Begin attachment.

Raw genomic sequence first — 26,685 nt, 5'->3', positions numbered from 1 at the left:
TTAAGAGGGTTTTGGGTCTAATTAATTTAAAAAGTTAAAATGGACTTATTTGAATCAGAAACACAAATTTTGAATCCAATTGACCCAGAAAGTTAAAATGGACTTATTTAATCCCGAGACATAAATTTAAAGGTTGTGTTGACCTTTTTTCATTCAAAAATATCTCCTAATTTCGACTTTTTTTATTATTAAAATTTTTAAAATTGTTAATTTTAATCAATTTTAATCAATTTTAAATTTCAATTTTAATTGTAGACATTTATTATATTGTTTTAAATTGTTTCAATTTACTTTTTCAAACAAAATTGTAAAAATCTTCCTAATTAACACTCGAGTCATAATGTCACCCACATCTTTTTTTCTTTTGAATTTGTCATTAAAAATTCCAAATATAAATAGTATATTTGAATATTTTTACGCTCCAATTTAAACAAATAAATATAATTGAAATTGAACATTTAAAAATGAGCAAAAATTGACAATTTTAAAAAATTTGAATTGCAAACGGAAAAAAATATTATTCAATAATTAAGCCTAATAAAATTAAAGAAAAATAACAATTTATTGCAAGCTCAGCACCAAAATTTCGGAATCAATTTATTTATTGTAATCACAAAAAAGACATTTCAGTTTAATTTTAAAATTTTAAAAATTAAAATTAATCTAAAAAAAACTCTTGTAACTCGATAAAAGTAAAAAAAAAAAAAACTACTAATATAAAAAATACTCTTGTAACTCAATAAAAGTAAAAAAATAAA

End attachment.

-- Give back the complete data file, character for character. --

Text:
Raw genomic sequence first — 26,685 nt, 5'->3', positions numbered from 1 at the left:
TTAAGAGGGTTTTGGGTCTAATTAATTTAAAAAGTTAAAATGGACTTATTTGAATCAGAAACACAAATTTTGAATCCAATTGACCCAGAAAGTTAAAATGGACTTATTTAATCCCGAGACATAAATTTAAAGGTTGTGTTGACCTTTTTTCATTCAAAAATATCTCCTAATTTCGACTTTTTTTATTATTAAAATTTTTAAAATTGTTAATTTTAATCAATTTTAATCAATTTTAAATTTCAATTTTAATTGTAGACATTTATTATATTGTTTTAAATTGTTTCAATTTACTTTTTCAAACAAAATTGTAAAAATCTTCCTAATTAACACTCGAGTCATAATGTCACCCACATCTTTTTTTCTTTTGAATTTGTCATTAAAAATTCCAAATATAAATAGTATATTTGAATATTTTTACGCTCCAATTTAAACAAATAAATATAATTGAAATTGAACATTTAAAAATGAGCAAAAATTGACAATTTTAAAAAATTTGAATTGCAAACGGAAAAAAATATTATTCAATAATTAAGCCTAATAAAATTAAAGAAAAATAACAATTTATTGCAAGCTCAGCACCAAAATTTCGGAATCAATTTATTTATTGTAATCACAAAAAAGACATTTCAGTTTAATTTTAAAATTTTAAAAATTAAAATTAATCTAAAAAAAACTCTTGTAACTCGATAAAAGTAAAAAAAAAAAAAACTACTAATATAAAAAATACTCTTGTAACTCAATAAAAGTAAAAAAATAAA